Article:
… at special interest rate and no requirement of collateral and guarantor
Micro financial institutions like Loden Foundation and Rural Enterprise Development Corporation have been key sources of finance for entrepreneurs and farmers because loans provided by commercial banks are un-affordable.
But this could change with the launch of priority sector lending (PSL) policy next month. The PSL will be implemented from January 1 next year.
During the Global Entrepreneurship Week, the governor of Royal Monetary Authority,Dasho Penjore, said youth and farmers should enjoy equal access to finance whether they avail loans from commercial banks or micro finance institutes.
Based on the targets set for the financial institutions in 2018, it is estimated that PSL will inject a total of Nu 1.5B capital in cottage and small industries(CSI)sector (Nu 530M for primary agriculture and livestock production and Nu 950M for non-agriculture CSI). This will be achieved if every bank increases their lending in the agriculture and CSI by one percent.
The PSL will facilitate commercial banks in country to provide collateral-free loan for CSI. Interest rates would also be slashed and there would be no requirement for a guarantor.
“The RMA Act gives central bank the authority to come up with preferential lending rate lower than the market price,” the governor said. This means the interest rates would be lower than the minimum lending rate.
For Banks to avail of fiscal incentives, the PSL has ensured that interest on loan towards agriculture to be used for primary production below 8 percent. For the cottage and small industries, interest would be capped at 8.5 percent. However, the maximum loan ceiling is Nu 500,000 for farmers, Nu 10M for cooperatives and groups, and Nu 10M for companies.
The fiscal incentive Act has granted tax holiday for the banks on their interest income earned from lending towards CSI.
Currently, Bhutan Development Bank Limited (BDBL) holds the highest loan portfolio in agriculture sector. The bank charges an interest of about 10 percent.
“BDBL might have to now lower its interest. If not, it will miss the fiscal incentives and clients will go to other banks,” Dasho Penjore said.
He added that from a total domestic loan of about Nu 97B, agriculture sector holds only five percent of the share. This is largely because of the BDBL loan. Agriculture sector constitutes less than one percent of the total portfolio for other banks.
Despite this, he said, production is not increasing because the loan is misused. “People buy boleros, construct houses, and do other things from the agriculture loan,” he said.
The PSL will make the banks move away from traditional lending norms where collateral and guarantor is a prerequisite. To this effect, insurance-based lending scheme will be introduced, where insurance companies will cover the risk.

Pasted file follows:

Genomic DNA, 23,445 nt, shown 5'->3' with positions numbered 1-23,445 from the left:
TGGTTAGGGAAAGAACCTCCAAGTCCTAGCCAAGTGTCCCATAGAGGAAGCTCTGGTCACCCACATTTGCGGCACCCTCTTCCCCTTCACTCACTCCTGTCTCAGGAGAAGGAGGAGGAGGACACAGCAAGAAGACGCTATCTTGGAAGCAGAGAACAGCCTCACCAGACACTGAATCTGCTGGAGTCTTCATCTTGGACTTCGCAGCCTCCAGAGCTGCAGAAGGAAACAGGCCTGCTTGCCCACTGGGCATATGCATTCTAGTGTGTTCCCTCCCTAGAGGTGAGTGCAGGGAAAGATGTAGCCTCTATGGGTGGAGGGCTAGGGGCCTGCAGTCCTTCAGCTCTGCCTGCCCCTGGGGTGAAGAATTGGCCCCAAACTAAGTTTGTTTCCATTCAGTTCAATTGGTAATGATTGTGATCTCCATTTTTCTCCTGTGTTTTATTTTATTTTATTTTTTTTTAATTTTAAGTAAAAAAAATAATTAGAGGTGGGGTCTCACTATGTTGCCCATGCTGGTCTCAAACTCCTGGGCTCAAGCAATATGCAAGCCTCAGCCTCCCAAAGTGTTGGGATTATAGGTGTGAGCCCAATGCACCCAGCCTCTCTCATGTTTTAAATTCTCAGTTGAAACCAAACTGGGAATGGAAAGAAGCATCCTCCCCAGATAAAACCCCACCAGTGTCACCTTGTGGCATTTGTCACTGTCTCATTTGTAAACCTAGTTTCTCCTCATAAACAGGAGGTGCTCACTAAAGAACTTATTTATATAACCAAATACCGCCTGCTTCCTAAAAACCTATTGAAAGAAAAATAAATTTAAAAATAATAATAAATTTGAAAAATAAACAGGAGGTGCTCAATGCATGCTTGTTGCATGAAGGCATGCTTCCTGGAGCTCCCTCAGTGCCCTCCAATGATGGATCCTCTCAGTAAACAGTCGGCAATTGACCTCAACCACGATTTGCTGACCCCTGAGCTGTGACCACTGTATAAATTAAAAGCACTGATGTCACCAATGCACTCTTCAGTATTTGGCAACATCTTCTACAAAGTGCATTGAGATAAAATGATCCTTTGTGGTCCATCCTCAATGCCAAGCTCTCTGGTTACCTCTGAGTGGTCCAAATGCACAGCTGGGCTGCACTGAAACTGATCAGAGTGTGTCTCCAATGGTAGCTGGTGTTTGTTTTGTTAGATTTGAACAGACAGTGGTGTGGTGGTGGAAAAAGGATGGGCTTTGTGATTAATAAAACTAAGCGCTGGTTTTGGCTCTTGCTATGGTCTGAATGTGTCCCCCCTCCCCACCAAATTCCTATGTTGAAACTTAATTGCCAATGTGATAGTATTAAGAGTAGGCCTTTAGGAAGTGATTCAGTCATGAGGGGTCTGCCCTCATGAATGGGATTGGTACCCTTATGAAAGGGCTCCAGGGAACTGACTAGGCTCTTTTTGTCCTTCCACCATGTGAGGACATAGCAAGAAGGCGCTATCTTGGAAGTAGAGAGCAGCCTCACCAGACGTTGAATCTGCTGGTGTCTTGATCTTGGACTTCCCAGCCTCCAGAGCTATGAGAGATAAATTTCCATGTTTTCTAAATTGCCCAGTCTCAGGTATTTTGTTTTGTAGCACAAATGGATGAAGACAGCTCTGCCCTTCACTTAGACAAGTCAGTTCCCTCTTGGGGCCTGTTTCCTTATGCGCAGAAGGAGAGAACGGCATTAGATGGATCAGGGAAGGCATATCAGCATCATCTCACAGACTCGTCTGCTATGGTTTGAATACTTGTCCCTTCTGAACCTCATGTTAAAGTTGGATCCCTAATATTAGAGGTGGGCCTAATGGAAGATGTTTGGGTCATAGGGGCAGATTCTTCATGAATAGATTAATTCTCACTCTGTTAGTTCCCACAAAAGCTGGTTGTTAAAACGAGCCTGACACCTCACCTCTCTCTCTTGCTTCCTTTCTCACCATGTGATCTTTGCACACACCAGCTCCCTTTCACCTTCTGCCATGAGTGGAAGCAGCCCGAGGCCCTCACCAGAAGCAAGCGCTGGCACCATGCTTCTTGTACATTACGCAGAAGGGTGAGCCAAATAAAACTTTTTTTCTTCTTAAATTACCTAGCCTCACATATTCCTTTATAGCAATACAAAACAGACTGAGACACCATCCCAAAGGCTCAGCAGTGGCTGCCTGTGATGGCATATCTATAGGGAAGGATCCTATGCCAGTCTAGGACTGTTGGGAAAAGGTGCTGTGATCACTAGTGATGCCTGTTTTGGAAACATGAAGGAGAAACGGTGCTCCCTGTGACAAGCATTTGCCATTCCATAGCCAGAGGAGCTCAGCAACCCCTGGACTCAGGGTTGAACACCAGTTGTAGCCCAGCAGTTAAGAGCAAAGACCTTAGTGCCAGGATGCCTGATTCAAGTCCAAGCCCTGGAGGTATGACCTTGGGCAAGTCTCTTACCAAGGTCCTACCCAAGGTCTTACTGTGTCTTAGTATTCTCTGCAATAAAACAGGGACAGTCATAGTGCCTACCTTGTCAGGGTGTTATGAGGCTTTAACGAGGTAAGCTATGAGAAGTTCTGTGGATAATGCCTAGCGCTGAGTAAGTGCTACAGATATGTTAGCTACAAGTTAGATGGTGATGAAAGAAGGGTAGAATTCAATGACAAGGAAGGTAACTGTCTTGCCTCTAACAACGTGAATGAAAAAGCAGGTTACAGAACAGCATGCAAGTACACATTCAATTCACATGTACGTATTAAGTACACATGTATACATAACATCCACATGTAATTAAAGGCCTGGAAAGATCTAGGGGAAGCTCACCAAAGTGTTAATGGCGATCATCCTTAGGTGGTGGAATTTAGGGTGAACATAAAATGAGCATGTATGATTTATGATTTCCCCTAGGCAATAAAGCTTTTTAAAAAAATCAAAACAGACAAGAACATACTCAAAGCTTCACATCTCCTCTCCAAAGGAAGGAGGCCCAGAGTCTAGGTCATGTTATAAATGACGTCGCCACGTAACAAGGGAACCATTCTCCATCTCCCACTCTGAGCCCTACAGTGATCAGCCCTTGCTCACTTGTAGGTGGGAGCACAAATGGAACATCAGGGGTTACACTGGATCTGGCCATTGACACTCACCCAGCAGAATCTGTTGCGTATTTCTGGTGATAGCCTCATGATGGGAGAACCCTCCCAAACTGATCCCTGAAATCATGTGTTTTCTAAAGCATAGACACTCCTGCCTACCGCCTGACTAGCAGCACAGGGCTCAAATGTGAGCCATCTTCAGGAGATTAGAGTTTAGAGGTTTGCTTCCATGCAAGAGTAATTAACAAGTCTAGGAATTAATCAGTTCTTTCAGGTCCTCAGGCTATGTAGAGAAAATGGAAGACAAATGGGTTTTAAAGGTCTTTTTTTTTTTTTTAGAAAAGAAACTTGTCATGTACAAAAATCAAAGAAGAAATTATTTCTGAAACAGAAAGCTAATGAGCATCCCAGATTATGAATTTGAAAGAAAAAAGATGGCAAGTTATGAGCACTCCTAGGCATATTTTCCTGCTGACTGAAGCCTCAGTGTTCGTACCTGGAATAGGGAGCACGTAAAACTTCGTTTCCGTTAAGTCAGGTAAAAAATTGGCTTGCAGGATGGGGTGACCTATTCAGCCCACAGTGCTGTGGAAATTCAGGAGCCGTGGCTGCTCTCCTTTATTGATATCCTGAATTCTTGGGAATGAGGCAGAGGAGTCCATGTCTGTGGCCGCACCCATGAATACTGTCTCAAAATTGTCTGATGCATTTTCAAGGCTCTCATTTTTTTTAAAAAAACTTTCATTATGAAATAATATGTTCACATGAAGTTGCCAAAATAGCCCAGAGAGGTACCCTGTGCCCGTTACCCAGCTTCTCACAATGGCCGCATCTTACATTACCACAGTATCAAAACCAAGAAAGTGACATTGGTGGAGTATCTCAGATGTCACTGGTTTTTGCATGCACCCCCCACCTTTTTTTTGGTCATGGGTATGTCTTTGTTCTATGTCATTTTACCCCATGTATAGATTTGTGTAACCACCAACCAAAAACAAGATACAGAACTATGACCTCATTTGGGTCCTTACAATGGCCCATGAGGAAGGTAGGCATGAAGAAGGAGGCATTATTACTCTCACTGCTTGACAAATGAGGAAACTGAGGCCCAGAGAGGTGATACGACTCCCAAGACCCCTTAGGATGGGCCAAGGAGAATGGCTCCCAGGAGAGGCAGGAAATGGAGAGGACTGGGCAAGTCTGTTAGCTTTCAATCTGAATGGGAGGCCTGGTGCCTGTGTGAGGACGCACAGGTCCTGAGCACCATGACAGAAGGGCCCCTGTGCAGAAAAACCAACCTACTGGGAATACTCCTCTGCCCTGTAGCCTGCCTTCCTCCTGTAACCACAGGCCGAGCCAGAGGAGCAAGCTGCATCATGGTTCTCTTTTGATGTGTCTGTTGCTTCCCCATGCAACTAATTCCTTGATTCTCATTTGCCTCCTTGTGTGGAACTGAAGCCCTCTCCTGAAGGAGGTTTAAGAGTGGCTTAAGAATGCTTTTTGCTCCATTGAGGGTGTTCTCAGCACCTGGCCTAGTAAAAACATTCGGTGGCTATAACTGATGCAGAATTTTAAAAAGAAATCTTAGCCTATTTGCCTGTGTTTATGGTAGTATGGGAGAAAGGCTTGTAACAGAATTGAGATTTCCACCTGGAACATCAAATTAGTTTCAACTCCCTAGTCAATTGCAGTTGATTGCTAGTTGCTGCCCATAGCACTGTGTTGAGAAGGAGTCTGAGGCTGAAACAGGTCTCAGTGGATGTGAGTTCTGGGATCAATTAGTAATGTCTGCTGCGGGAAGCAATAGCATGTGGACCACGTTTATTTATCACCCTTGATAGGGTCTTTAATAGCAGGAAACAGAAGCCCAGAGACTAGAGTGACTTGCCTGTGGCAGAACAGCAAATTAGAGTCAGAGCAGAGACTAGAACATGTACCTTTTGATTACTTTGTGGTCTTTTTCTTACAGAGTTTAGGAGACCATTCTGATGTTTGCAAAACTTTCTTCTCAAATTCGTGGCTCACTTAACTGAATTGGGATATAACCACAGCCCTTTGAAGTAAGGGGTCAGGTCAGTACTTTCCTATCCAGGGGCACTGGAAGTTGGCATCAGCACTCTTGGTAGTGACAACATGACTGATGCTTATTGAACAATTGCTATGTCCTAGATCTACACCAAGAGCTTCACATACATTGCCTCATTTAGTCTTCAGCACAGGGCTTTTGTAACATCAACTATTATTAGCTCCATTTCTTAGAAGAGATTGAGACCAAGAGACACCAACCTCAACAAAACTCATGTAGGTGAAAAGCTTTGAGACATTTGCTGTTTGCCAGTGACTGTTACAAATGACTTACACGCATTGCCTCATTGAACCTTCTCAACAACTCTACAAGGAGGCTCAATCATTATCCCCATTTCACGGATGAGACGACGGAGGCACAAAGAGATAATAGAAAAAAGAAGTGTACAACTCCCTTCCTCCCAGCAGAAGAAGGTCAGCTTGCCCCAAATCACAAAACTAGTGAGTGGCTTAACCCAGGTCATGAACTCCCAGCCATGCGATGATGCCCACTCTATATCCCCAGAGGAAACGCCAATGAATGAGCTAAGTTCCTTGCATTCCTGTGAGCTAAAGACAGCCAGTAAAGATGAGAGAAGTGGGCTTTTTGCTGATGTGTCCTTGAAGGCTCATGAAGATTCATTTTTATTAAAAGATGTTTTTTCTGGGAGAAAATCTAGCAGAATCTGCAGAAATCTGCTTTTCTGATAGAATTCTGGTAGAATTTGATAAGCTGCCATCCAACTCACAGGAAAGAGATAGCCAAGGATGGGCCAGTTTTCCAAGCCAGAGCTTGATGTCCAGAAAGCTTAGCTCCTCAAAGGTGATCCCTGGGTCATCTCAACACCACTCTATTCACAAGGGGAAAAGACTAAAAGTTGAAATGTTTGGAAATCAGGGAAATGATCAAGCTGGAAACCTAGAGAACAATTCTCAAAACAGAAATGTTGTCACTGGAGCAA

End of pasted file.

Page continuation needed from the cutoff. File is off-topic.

“We have discussed with the insurance companies and requested them to provide affordable premium,” he said. “Insurance companies will be the third eye to monitor and ensure that loans are not misused.”
However, loan default will be the biggest challenge because currently tolerable level of non-performing loan (NPL) ratio is between six to seven percent. REDCL’s NPL ratio has already reached 27 percent.
“Our greatest fear is willful defaulters and insurance schemes will not cover such moral hazards,” Dasho Penjore said. “We have to be responsible borrowers. There will be some crooks, but we will come after them,” he said, adding that the credit information bureau will punish the defaulters.
To make the PSL more practical, a special window service will be opened in all banks so that people can avail loans from any bank and its branches. A PSL Council will be chaired by RMA and the policy would be reviewed every six months.
Dzongkhag officials, local leaders, and dzongdags would be made responsible to approve the proposal and then forward it to the banks for further approval. To enhance efficiency, training has already begun. Officials from gewogs, dzongkhags, and banks would be trained. The RMA has compiled a list of potential opportunities in the two sectors with the help of cottage and small industries department and agriculture ministry.
“We have to revolutionise our farming system. Subsistence farming is not going to work,” the governor said.
The need of the hour, he, said “is enterprise farming” and that requires capital.
The PSL, he added, will touch on the lives of people from the farms to all those involved in the value chain unlike the minimum lending rate policy, which benefited only borrowers with capacity, from the reduced interest.
While interest-free loans provided by some institutions will be attractive, he said that access is more important. PSL is expected to ensure this.